At the lowest end is an inexpensive little craft product called the Bind it All that makes mini-wirebound books, but you can also shift the paper along the binder to bind bigger books.
Decide on the kind of sketchbook you're going to make.
Here are some things to figure out.
Shop around. There may be more affordable sources out there than what I've used.
This tutorial shows you exactly how I bind books with the wire-binding machine. What you end up doing will depend on the machine you choose, but the steps should be about the same.
Measure stack of paper, front cover and back cover against the binder's coil guide. This will tell you what size coil to use. I typically create 50-60 page notebooks with a 3/4" 2:1 coil.
Hang your coils on the coil holder on the front of the binder.
Punch envelope first and place with front of envelope facing forward.
Punch paper in sets and place on coils, repeat until all placed.
Punch front cover and place on coils, with front of cover facing forward.
Punch back cover and place on coils, with inside facing forward.
Cut coils to end of book edge.
Pull the stack off of the binder, and rest with open coil side down on the coil squeezer. Pull lever to close coils.
Flip over the back cover. You'll notice that because you hung the envelope and paper first, the inwardly-turned part of the coil should keep paper from sliding out of the rings.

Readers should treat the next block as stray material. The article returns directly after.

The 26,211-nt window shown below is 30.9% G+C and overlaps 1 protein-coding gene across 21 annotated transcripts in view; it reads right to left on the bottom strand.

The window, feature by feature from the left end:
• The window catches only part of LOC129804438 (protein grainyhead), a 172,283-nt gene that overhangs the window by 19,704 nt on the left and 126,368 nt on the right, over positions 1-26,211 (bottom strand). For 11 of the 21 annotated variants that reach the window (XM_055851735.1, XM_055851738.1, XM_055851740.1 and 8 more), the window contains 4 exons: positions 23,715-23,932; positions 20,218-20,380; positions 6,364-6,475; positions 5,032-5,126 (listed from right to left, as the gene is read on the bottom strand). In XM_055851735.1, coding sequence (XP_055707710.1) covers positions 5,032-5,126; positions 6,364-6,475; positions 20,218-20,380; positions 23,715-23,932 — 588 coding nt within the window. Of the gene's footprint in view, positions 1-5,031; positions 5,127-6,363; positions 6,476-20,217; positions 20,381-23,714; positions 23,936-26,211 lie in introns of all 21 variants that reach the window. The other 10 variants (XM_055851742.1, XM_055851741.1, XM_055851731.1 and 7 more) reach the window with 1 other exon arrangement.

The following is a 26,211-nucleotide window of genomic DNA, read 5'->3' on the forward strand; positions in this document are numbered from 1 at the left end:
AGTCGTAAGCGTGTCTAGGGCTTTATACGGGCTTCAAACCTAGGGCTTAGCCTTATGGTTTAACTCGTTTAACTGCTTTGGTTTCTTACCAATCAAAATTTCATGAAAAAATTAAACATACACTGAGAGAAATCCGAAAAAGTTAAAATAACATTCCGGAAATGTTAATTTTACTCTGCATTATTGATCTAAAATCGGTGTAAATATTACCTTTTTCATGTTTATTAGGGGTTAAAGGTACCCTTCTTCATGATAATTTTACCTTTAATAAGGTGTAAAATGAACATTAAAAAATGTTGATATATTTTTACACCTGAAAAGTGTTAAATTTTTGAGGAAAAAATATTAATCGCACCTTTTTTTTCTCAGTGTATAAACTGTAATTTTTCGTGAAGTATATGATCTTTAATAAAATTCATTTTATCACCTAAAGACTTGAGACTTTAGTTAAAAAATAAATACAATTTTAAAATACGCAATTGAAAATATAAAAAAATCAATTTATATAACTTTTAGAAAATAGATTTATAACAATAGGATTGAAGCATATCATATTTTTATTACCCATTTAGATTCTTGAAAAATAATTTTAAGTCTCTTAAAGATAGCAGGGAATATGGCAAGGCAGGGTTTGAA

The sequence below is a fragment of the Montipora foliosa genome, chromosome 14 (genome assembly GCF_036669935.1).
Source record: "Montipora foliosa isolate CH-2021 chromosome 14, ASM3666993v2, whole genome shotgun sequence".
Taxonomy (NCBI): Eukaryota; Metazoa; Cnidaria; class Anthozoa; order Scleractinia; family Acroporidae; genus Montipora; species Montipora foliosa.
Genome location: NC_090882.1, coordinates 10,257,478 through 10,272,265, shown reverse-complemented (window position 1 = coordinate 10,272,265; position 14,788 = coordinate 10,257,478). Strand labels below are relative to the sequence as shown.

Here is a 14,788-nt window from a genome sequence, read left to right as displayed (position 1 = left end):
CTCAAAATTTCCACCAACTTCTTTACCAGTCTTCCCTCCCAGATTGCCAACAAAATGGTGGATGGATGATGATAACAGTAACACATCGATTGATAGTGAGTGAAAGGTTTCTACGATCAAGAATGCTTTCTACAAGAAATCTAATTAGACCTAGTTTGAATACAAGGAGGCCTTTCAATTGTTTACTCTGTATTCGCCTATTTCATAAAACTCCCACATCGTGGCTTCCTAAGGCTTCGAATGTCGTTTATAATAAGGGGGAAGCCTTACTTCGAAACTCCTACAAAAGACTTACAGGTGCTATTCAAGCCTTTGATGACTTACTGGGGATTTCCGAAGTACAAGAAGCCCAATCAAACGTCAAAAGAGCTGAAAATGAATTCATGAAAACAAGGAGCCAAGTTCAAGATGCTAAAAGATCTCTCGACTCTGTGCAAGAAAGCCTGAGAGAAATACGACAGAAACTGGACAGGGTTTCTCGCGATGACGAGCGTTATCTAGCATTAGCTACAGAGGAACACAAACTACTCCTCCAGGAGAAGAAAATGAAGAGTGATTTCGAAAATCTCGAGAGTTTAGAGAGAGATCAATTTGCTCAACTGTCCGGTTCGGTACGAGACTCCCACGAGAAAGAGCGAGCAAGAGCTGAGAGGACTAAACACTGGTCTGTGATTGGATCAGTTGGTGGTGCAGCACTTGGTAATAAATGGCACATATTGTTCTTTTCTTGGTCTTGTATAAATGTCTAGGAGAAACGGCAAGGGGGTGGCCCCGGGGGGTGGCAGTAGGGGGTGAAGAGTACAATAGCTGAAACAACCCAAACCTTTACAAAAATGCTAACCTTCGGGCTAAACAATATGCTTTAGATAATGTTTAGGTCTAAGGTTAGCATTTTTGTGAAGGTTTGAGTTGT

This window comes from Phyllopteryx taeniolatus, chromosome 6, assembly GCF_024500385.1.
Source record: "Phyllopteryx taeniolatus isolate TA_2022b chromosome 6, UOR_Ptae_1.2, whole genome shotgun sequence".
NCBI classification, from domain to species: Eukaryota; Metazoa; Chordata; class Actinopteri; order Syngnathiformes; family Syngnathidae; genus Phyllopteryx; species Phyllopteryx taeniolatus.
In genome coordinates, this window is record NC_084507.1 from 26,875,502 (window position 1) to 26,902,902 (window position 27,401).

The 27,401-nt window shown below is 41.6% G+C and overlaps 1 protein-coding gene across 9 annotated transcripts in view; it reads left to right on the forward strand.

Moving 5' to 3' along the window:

Create a cardboard rig to place your eyelets evenly on the back and use a clamp or bulldog clips to hold the cover and jig together. Use your punch and mallet to punch two holes at the corners about 1" in from each side. The wooden mallet works well with a small anvil.
Cut 1/4" elastic bands. I measure to the length of the edge of book that will be wrapped and add 2-3 inches for the books above. Thread the elastic through your holes and leave 1/2" hanging on the inside. Push the eyelets through the holes, outside facing the back.
Use your eyelet crimping tool to snap closed the open end and fasten the elastic to the back cover. Make sure you're using the right end of the eyelet tool or else they won't close properly and cleanly. You can now cut that excess 1/2" of elastic from the inside back cover.
Big costly binders aren't your only option. At right are pics of books I've bound with a DIY disk-binding system. They have sort of a cult following among notebook and journal obsessives because of their versatility.
Disk systems let you punch small mushroom shaped holes in your paper that you slide into disks (some people call these Smurf binders because of the shape). This lets you easily remove and replace pages in your books. Nice, right?